cave-dweller 2076

G. J. Sanford

A survivor, alone, pupils swollen by dark.

they scratch words whispered

over lips once familiar

into cave wall. they scratch

of fine hair, skin like that on a peach —

not that they remember the taste of fruit,

having lived off cave crawlers and salamanders

for so long. but they remember the shuddering stars

and the old grain silo down the hill by the barn.

there’s the smell of leaves, the roughness of ribbons

of treebark reborn as boats on the imagined sea

of the pond by the farm’s far fence; all gone.

there was always a storm, always a great loss

of life in those days. there was always tragedy.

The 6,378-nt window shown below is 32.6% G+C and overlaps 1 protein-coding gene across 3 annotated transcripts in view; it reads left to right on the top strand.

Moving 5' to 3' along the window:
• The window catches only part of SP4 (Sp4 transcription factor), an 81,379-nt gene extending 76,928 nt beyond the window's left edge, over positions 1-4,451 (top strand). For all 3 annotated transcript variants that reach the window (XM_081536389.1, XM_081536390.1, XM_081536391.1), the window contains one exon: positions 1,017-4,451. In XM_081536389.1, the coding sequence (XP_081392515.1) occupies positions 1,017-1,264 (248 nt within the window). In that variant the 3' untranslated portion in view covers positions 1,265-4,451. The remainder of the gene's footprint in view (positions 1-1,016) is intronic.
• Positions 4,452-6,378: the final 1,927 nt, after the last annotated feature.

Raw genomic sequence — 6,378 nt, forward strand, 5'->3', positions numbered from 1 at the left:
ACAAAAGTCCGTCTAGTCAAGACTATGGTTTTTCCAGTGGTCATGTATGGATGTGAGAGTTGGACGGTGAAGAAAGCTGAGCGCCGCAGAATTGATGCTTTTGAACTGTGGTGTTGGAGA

now their days are silent, save for drops

of springwater tumbling from the ceiling;

their small, slick footfalls on the rocks.

they write words on the wall like

process, appetite, abandon. they write

virus, moonglow, and gone.

they rub their saucer eyes.

their words begin to crowd the wall,

all lit by the glow-worms dangling. they become

larger than the cave can accommodate. if they are a sermon,

it is not full of apples or damnation. if they are a poem,

its only reader is water, its comfort swallowed by earth

like an ill-timed word scratching at the door of a throat.


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